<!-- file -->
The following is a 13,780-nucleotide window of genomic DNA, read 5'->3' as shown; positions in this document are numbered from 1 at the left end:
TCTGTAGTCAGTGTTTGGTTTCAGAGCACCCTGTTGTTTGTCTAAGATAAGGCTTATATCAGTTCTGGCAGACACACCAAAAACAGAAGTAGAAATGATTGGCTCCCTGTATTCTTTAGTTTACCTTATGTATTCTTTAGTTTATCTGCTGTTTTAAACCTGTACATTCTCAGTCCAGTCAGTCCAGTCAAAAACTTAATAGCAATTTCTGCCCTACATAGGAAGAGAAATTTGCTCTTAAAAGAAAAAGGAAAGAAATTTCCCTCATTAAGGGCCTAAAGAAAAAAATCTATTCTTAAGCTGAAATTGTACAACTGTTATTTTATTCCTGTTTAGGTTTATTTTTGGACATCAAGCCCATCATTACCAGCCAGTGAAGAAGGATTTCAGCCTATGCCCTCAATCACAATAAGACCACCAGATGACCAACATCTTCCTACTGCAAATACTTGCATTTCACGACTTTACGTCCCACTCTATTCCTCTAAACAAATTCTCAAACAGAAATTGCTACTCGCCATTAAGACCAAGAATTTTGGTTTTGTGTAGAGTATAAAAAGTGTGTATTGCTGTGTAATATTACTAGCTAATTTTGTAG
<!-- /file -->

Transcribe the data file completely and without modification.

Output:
The following is a 13,780-nucleotide window of genomic DNA, read 5'->3' as shown; positions in this document are numbered from 1 at the left end:
TCTGTAGTCAGTGTTTGGTTTCAGAGCACCCTGTTGTTTGTCTAAGATAAGGCTTATATCAGTTCTGGCAGACACACCAAAAACAGAAGTAGAAATGATTGGCTCCCTGTATTCTTTAGTTTACCTTATGTATTCTTTAGTTTATCTGCTGTTTTAAACCTGTACATTCTCAGTCCAGTCAGTCCAGTCAAAAACTTAATAGCAATTTCTGCCCTACATAGGAAGAGAAATTTGCTCTTAAAAGAAAAAGGAAAGAAATTTCCCTCATTAAGGGCCTAAAGAAAAAAATCTATTCTTAAGCTGAAATTGTACAACTGTTATTTTATTCCTGTTTAGGTTTATTTTTGGACATCAAGCCCATCATTACCAGCCAGTGAAGAAGGATTTCAGCCTATGCCCTCAATCACAATAAGACCACCAGATGACCAACATCTTCCTACTGCAAATACTTGCATTTCACGACTTTACGTCCCACTCTATTCCTCTAAACAAATTCTCAAACAGAAATTGCTACTCGCCATTAAGACCAAGAATTTTGGTTTTGTGTAGAGTATAAAAAGTGTGTATTGCTGTGTAATATTACTAGCTAATTTTGTAG